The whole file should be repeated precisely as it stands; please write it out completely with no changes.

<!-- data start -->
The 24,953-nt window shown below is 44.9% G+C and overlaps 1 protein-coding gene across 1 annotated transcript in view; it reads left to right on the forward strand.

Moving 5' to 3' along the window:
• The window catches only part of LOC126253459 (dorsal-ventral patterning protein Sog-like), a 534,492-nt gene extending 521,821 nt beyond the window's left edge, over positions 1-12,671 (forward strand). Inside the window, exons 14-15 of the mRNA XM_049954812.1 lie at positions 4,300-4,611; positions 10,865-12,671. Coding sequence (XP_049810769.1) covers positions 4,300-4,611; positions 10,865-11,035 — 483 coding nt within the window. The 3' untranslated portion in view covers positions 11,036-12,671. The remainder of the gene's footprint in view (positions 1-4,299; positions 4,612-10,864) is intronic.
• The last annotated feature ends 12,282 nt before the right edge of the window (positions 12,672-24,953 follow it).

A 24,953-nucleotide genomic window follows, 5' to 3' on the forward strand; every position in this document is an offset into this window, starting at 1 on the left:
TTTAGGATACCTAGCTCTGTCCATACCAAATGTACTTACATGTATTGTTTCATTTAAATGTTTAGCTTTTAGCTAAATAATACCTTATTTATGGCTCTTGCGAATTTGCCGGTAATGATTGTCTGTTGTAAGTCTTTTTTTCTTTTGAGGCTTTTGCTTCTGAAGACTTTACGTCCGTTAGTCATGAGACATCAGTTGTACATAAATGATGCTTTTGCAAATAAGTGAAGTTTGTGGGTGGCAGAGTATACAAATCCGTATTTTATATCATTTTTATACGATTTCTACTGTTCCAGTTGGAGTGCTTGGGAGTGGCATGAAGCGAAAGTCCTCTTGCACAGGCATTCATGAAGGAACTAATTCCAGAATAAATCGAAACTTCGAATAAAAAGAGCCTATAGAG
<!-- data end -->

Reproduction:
The 24,953-nt window shown below is 44.9% G+C and overlaps 1 protein-coding gene across 1 annotated transcript in view; it reads left to right on the forward strand.

Moving 5' to 3' along the window:
• The window catches only part of LOC126253459 (dorsal-ventral patterning protein Sog-like), a 534,492-nt gene extending 521,821 nt beyond the window's left edge, over positions 1-12,671 (forward strand). Inside the window, exons 14-15 of the mRNA XM_049954812.1 lie at positions 4,300-4,611; positions 10,865-12,671. Coding sequence (XP_049810769.1) covers positions 4,300-4,611; positions 10,865-11,035 — 483 coding nt within the window. The 3' untranslated portion in view covers positions 11,036-12,671. The remainder of the gene's footprint in view (positions 1-4,299; positions 4,612-10,864) is intronic.
• The last annotated feature ends 12,282 nt before the right edge of the window (positions 12,672-24,953 follow it).

A 24,953-nucleotide genomic window follows, 5' to 3' on the forward strand; every position in this document is an offset into this window, starting at 1 on the left:
TTTAGGATACCTAGCTCTGTCCATACCAAATGTACTTACATGTATTGTTTCATTTAAATGTTTAGCTTTTAGCTAAATAATACCTTATTTATGGCTCTTGCGAATTTGCCGGTAATGATTGTCTGTTGTAAGTCTTTTTTTCTTTTGAGGCTTTTGCTTCTGAAGACTTTACGTCCGTTAGTCATGAGACATCAGTTGTACATAAATGATGCTTTTGCAAATAAGTGAAGTTTGTGGGTGGCAGAGTATACAAATCCGTATTTTATATCATTTTTATACGATTTCTACTGTTCCAGTTGGAGTGCTTGGGAGTGGCATGAAGCGAAAGTCCTCTTGCACAGGCATTCATGAAGGAACTAATTCCAGAATAAATCGAAACTTCGAATAAAAAGAGCCTATAGAG